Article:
Academic Catalog

HORT 91A: COMPOSTING THEORY & TECHNIQUES

Foothill College Course Outline of Record

Foothill College Course Outline of Record
Heading Value
Units: 1
Hours: 12 lecture per quarter (12 total per quarter)
Degree & Credit Status: Degree-Applicable Credit Course
Foothill GE: Non-GE
Transferable: CSU
Grade Type: Letter Grade Only
Repeatability: Not Repeatable

Student Learning Outcomes

  • Student will be able to construct a hot compost pile.
  • Student will be able to identify different methods of composting

Description

Comprehensive introduction to the theory and practices utilized in composting of organic materials. Course provides a combination of classroom lectures, demonstrations, and activities geared to providing a clear understanding of various composting techniques, including sustainable waste management practices, recycling of organics, backyard composting, and vermicomposting.

Course Objectives

The student will be able to:
A. discuss the benefits of healthy soils and the contribution composting makes to plant nutrition.
B. demonstrate an understanding of the theory, techniques, and maintenance practices used in composting and vermicomposting.
C. list the steps of the composting process and what products can be used for compost.
D. demonstrate the ability to construct and maintain a variety of composting and vermicomposting systems.
E. compare and describe the various harvesting methods utilized in composting.
F. describe how composting is used by different cultures in agricultural and garden settings.

Course Content

A. Overview of soils and plant nutrition
1. Soil content (organic and inorganic)
2. Soil texture
3. Benefits of healthy soils
B. Composting and vermicomposting theory, techniques, and maintenance practices
1. Composting and vermicomposting systems
2. Benefits of composting
3. Ingredients (ratios of organics, water, oxygen, and other nutrients)
4. Temperature
5. Micro-organisms (fungi and bacteria)
6. Macro-organisms (worms, beetles, etc.)
7. Compost turning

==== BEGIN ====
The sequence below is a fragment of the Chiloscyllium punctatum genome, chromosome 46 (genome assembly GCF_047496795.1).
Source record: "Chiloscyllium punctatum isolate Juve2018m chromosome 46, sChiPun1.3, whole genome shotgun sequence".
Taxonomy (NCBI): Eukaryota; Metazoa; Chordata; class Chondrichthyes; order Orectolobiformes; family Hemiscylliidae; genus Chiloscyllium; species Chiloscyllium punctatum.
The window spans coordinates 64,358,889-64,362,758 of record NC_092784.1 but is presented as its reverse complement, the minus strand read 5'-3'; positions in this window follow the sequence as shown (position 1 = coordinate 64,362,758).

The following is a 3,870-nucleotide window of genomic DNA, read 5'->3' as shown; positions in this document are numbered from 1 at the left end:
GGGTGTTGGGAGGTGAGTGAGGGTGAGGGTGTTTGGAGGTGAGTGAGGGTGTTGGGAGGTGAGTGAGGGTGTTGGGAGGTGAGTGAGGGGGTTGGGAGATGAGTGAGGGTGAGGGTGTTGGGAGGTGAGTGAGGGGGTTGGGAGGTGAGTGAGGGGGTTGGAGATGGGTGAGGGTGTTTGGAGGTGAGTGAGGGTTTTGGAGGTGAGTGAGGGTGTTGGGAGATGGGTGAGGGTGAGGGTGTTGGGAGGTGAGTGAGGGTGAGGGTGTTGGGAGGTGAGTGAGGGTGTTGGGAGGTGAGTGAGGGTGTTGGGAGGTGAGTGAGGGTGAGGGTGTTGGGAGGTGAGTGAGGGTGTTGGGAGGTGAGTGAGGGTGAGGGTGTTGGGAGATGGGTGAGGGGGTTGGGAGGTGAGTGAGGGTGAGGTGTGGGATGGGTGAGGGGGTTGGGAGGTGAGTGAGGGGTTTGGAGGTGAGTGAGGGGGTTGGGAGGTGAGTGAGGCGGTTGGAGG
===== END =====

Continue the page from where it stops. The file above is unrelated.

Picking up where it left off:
8. Vermicomposting (storage bins, worms, food, maintenance, and harvesting)
C. The composting process
1. Aerobic decomposition of organic materials
2. Which organic materials to utilize (and which not to)
3. Procedures for starting and maintaining a compost pile
D. Construction and maintenance of composting and vermicomposting systems
1. Build or assemble compost bins, piles and related systems
2. Tools utilized in composting
3. Select materials and begin a compost system
4. Troubleshooting (identifying problems and solutions)
E. Harvesting methods
1. Evaluation of compost quality
2. Applications for finished composts
F. Composting systems in different cultural settings
1. Agricultural
2. Garden
3. Food production

Lab Content

Not applicable.

Special Facilities and/or Equipment

Horticultural laboratory, compost area, greenhouse, nursery, and related horticultural facilities and equipment. Students provide pruning shears with sheath, work boots, leather gloves, and clothing for fieldwork.

Method(s) of Evaluation

A. Practical skills tests.
B. Field test on composting techniques.

Method(s) of Instruction

A. Discussions on the benefits of healthy soils.
B. Field installations which demonstrate composting and vermicomposting practices.
C. Discussions of organic materials and the composting process.
D. Presentations and discussions on harvesting methods.
E. Discussions of cultural impacts of composting.

Representative Text(s) and Other Materials

Gardner, Kevin. Garden Compost: Home Composting. Seattle, WA: Amazon (self-published), 2015.

 

Types and/or Examples of Required Reading, Writing, and Outside of Class Assignments

A. Reading assignments include weekly reviews of concepts pertaining to the theory, practice, maintenance, and compost harvesting techniques presented in each specific class (approx. 20 pages per week).

 

Discipline(s)

Ornamental Horticulture